The E2K Metric

One of the most significant challenges facing finance is to provide information faster and faster to end-users. By acting on information as it is produced, decisions are more effective and the costs associated with the information declines. To help drive this mandate for finance, the Event to Knowledge Metric or E2K Metric is applied.

E2K measures the time between when an event occurs and when the knowledge can be acted upon. The objective is to reduce the E2K time so that decisions are made as close to the event as possible. For example, it may take 5 days before all allocation entries are posted to a series of accounts, providing income information by cost center. By integrating all centers into a new automated system, this time is now reduced to 3 hours. Operating managers can now act on sales targets the same day the information is produced.

One place to look in reducing E2K time is internal reporting. Most companies are preoccupied with cranking out report after report with no regard with how the information is used. Transforming information into knowledge and reducing the inordinate amount of time on reporting are two fundamentals steps to cutting down on E2K times. Another obvious way of reducing E2K is electronic distribution of information to end-users. In some cases, quick flash reports can serve as preliminary sources of information before final reports are prepared and released.

In his article titled Event-to-Knowledge(1), Frank Potter describes four basic strategies for reducing E2K time:

  1. Increase the material threshold for accrual and other adjusting entries.
  2. Pre-calculate your monthly adjustments ahead of time, such as monthly depreciation.
  3. Post more frequently to sub-ledgers and make correcting entries before month end closings.
  4. Review the allocation and distribution process; making sure it is streamlined and efficient.

For labor-intensive businesses, getting your accounting cycles in sink with your payroll cycles can yield big results. No more payroll estimates, accruals, and reversing entries. And labor costs are now reported in the financials every two weeks or weekly.

However, the biggest step towards cutting E2K times is gained through “just in time accounting.” Just in time accounting provides accounting and financial information on a daily basis. At the heart of just in time accounting is the Virtual Close. Under the virtual close, the accounting records are closed by 2:00 p.m. the following day as opposed to the traditional close, which takes place once a month:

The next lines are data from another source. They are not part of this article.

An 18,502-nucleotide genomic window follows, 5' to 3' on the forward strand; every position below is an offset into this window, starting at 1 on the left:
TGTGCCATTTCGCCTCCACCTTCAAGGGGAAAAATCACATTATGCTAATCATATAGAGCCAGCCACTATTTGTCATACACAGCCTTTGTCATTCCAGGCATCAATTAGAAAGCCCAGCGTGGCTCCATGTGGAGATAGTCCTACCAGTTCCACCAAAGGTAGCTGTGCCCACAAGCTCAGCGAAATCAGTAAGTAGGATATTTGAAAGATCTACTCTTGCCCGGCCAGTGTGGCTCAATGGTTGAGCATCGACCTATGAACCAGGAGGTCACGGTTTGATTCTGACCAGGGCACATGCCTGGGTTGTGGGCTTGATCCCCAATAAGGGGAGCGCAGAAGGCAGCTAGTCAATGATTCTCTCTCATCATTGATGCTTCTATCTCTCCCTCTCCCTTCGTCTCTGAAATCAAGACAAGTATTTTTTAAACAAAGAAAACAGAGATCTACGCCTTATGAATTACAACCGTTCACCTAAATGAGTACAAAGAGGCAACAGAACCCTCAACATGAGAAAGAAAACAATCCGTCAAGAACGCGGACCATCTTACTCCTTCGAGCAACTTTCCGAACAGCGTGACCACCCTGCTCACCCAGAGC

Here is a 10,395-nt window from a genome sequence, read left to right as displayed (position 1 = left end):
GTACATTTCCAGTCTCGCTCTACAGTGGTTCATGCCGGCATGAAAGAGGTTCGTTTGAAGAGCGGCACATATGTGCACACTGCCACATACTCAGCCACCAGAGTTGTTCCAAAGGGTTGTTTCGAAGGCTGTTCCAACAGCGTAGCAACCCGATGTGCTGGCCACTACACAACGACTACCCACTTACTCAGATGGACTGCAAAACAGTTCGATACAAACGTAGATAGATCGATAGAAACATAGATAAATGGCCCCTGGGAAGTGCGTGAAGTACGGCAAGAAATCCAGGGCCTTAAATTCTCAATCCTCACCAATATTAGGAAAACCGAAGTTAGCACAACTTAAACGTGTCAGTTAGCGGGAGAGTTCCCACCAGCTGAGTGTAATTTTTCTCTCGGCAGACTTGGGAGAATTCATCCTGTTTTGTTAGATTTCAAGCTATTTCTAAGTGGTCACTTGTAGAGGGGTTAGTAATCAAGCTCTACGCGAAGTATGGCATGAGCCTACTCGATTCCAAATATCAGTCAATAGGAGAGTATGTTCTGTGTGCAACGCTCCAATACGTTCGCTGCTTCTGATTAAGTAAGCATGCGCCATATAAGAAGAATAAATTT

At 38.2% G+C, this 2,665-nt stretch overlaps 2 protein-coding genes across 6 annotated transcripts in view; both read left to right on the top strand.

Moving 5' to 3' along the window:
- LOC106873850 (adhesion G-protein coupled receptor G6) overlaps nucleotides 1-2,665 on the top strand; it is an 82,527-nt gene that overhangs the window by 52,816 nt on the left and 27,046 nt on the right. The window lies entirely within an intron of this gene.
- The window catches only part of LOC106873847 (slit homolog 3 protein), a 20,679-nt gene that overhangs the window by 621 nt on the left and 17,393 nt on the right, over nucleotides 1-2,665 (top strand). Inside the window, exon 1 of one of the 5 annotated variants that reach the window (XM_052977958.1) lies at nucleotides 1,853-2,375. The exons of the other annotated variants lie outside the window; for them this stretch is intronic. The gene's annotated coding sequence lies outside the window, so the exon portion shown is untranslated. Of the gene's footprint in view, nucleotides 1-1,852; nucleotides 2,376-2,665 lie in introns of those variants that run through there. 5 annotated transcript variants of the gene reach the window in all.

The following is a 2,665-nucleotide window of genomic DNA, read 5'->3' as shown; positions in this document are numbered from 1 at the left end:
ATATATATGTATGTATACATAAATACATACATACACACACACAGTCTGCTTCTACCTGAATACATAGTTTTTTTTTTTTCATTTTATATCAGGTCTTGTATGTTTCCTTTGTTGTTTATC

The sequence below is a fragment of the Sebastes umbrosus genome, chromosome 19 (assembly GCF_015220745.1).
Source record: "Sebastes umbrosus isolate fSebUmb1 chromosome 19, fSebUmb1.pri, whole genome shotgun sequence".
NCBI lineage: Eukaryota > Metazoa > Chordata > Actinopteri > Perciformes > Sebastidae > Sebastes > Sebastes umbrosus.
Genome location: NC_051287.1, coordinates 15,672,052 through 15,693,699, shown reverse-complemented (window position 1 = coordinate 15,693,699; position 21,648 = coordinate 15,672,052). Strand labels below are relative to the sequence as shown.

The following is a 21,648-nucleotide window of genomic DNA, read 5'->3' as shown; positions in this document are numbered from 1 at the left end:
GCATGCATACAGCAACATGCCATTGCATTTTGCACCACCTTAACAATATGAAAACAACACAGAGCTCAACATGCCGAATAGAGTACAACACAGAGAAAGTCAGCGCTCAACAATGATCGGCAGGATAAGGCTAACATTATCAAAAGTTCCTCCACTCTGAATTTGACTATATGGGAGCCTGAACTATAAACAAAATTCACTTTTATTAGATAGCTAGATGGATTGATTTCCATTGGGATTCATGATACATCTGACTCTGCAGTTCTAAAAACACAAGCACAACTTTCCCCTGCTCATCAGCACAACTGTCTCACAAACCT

Event . . . . . . . . . . . . . . . . . Traditional Close . . . . . .Virtual Close

Month end closing process . . . . . .5 days . . . . . . . . . . . .1½ day

Generate / Distribute Financials . . . 4 days . . . . . . . . . . . ½ day

End User acts on information . . . . .2 days . . . . . . . . . . . . ½ day

The Virtual Close was popularized by Cisco Systems, which integrated all of its systems and technologies over an eight-year period. Web based applications are often deployed for virtual closings since they provide the infrastructure for instantaneous sharing of information. According to Cisco CFO Larry Carter, “We can literally close our books in hours. More important, the decision makers who need to achieve sales targets, manage expenses, and make daily tactical operating decisions now have real-time access to detailed operating data.”(2)

According to Mark Kruger of AnswerThink, all of our clients are moving toward the virtual close, cutting between a third to one half of their closing cycles. (3) Kruger suggests many larger companies can simply cut their E2K's by consolidating all of their companies – “Every legal entity costs around $ 250,000 to $ 500,000 to maintain because people spend money to account and consolidate those transactions.” (3)

Getting to the virtual close can be a monumental task because of the diversities that exist within a business. Everyone needs to get the right information to the right location on time with minimal errors. Once you have the system in place, you begin to reap the benefits. According to KPMG Consulting, the real benefits of a virtual close are not generating consolidated financials within hours or days, but giving decision makers instant access to critical information so they can be more pro-active.

One final point about E2K and the Virtual Close concerns the balance for accuracy. In light of the Enron collapse, the rush to “optimize” the financial function must be balanced with the goal of producing accurate financials. Therefore, as you move towards optimization, don't forget to balance optimization with controls that ensure high levels of accuracy in financial reporting.

(1) Event to Knowledge by Frank Potter, Strategic Finance Magazine, July 2001

(2) Cisco's Virtual Close, Harvard Business Review, April 2001

(3) A Virtual Close: as Easy as One, Two, Three? CFO Magazine, March 2001

matt evans photo Written by: Matt H. Evans, CPA, CMA, CFM | Email: | Phone: 1-877-807-8756

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